With regard to attorneys' fees, as noted, class counsel intend to seek fees of not more than approximately 33.33% of the total settlement amount of $100, 000. "Where a settlement produces a common fund for the benefit of the entire class, courts have discretion to employ either the lodestar method or the percentage-of-recovery method." Bluetooth, 654 F.3d at 942 (citation omitted). If the court employs the percentage-of-recovery method, "calculation of the lodestar amount may be used as a cross-check to assess the reasonableness of the percentage award." Adoma v. Univ. of Phx., Inc., 913 F.Supp.2d 964, 981 (E.D. Cal. 2012). The court must employ the method that will produce a reasonable result. Bluetooth, 654 F.3d at 942. When applying the percentage-of-recovery method, "[t]he typical range of acceptable attorneys' fees in the Ninth Circuit is 20% to 33 1/3% of the total settlement value, with 25% considered the benchmark." Morales, 2011 WL 5511767, at *12 (citing Powers v. Eichen, 229 F.3d 1249, 1256 (9th Cir. 2000)).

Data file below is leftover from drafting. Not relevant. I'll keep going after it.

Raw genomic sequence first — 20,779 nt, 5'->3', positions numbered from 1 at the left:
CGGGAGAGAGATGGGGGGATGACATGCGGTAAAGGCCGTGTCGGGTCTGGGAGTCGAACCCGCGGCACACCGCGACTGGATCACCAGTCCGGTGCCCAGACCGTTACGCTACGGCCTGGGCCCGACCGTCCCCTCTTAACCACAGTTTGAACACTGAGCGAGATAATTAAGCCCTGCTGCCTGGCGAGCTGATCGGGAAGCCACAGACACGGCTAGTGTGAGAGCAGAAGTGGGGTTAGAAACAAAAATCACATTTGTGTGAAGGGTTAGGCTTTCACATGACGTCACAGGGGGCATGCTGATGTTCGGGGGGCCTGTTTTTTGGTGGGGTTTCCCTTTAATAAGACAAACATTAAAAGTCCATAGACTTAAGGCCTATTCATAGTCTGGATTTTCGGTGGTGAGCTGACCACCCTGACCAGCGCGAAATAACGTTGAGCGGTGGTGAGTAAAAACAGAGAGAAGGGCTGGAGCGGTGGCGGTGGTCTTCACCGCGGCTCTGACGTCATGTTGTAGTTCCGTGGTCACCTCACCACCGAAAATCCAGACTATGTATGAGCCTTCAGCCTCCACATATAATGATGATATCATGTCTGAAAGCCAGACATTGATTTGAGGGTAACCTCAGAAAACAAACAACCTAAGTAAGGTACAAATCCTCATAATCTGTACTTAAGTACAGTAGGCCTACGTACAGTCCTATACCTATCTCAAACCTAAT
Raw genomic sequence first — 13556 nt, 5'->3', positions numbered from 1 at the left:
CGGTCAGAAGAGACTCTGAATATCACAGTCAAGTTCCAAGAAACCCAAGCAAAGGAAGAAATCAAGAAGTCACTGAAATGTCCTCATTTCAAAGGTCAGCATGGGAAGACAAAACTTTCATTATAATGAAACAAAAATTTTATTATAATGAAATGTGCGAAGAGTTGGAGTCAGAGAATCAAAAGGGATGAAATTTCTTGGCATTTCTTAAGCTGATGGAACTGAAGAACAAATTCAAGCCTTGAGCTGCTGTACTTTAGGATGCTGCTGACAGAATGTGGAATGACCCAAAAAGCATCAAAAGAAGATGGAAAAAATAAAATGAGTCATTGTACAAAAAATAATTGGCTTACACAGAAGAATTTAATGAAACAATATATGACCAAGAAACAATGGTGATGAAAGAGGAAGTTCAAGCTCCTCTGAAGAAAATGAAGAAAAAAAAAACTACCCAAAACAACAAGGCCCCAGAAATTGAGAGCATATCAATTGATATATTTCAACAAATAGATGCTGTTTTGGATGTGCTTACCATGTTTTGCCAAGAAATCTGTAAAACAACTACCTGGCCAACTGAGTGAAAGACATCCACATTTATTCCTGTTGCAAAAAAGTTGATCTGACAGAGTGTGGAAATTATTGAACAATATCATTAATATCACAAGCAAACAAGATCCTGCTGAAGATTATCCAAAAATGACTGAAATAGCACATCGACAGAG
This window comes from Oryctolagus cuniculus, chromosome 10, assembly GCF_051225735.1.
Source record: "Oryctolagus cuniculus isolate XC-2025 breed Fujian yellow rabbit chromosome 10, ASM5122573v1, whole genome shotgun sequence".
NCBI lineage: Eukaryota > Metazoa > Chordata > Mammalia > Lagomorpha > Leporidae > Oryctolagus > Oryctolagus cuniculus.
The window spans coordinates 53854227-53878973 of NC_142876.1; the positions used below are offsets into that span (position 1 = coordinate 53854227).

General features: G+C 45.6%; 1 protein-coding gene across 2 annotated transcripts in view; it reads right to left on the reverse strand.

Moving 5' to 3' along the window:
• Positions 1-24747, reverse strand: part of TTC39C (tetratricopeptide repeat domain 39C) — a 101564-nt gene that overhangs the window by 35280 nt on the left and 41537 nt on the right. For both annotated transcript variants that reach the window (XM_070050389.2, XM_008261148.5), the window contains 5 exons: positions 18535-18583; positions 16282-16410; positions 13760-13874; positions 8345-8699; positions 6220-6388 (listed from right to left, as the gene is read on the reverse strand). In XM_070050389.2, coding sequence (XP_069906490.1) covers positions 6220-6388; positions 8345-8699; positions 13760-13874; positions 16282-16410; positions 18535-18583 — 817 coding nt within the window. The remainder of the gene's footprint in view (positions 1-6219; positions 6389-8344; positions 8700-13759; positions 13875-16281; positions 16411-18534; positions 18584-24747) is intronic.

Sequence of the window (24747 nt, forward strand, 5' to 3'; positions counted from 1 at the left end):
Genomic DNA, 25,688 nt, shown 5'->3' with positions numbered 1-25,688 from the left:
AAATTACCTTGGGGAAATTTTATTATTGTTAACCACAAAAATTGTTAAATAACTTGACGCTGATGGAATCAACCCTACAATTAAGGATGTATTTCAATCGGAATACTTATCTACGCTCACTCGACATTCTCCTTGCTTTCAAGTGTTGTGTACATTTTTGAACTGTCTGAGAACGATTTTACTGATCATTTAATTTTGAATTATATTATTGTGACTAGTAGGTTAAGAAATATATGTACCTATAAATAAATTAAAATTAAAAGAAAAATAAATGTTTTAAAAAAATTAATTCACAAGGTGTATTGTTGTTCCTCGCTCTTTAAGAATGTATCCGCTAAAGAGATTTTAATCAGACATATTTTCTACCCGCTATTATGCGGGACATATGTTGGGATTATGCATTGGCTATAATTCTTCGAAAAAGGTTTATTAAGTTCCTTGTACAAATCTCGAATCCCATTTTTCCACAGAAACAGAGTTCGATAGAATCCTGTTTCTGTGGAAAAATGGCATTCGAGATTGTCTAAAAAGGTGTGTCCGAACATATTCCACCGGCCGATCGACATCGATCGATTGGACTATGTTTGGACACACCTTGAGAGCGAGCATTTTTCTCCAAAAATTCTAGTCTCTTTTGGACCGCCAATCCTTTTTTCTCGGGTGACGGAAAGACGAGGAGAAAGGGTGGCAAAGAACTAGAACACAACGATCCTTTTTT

The court notes any attorneys' fees not awarded by the court will become part of the net settlement fund to be allocated to the class members and the settlement shall remain binding in the event the court does not approve any or all of the attorneys' fees. Settlement Agreement ¶ 9.4. Class counsel argue a 33.33 percent fee request is fair, adequate and reasonable under the percentage of the fund approach because the amount is less than the amount class counsel would receive "if they individually represented each class member under their regular contingency fee agreements that authorize fees of up to 40% of the ultimate recovery." Mem. at 25; Spivak Decl. ¶ 47. Class counsel "agree to submit their hours for purposes of a lodestar cross-check consistent with this Court's requirements...." Mem. at 25.